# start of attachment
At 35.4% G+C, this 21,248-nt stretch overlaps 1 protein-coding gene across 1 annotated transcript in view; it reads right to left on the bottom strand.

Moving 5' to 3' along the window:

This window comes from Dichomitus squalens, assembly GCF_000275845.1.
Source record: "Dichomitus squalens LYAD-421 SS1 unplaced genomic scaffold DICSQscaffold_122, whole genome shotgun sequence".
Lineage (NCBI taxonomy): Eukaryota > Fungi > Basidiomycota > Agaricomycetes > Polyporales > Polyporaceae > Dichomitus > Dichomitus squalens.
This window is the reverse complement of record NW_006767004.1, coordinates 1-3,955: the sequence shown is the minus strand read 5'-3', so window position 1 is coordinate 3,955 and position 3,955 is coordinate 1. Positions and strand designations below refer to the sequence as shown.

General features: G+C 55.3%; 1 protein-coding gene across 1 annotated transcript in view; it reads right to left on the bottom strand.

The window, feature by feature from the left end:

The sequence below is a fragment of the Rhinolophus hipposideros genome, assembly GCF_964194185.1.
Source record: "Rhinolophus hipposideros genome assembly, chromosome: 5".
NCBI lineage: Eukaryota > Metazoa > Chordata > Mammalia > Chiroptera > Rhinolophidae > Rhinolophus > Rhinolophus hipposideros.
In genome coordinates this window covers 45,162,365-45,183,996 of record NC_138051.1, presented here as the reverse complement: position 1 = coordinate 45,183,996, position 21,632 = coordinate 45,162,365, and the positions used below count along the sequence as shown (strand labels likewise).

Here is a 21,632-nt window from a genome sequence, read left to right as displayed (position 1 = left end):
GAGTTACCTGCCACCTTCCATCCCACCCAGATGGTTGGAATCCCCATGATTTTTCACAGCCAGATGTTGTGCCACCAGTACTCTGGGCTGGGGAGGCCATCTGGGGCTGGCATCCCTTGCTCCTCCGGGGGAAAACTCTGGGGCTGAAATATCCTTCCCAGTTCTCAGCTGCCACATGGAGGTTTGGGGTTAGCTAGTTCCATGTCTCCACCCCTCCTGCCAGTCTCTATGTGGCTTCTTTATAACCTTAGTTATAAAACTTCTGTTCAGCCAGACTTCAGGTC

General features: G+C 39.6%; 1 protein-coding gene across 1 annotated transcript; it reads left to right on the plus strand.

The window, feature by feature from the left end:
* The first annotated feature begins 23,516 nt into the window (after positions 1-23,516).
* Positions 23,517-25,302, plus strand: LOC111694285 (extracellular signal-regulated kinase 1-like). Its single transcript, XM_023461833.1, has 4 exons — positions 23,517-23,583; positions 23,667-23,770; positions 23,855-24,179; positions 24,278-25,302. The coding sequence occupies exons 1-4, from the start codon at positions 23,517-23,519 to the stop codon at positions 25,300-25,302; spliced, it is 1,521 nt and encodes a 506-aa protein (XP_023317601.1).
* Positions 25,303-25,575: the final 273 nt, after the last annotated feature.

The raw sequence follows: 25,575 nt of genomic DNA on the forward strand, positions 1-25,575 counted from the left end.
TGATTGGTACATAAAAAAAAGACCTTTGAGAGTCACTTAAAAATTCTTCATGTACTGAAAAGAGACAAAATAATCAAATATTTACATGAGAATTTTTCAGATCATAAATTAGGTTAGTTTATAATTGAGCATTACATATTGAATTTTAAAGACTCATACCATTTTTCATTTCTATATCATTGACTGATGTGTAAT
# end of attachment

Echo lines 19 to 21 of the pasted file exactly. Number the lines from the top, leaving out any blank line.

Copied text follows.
* Positions 25,303-25,575: the final 273 nt, after the last annotated feature.

The raw sequence follows: 25,575 nt of genomic DNA on the forward strand, positions 1-25,575 counted from the left end.
TGATTGGTACATAAAAAAAAGACCTTTGAGAGTCACTTAAAAATTCTTCATGTACTGAAAAGAGACAAAATAATCAAATATTTACATGAGAATTTTTCAGATCATAAATTAGGTTAGTTTATAATTGAGCATTACATATTGAATTTTAAAGACTCATACCATTTTTCATTTCTATATCATTGACTGATGTGTAAT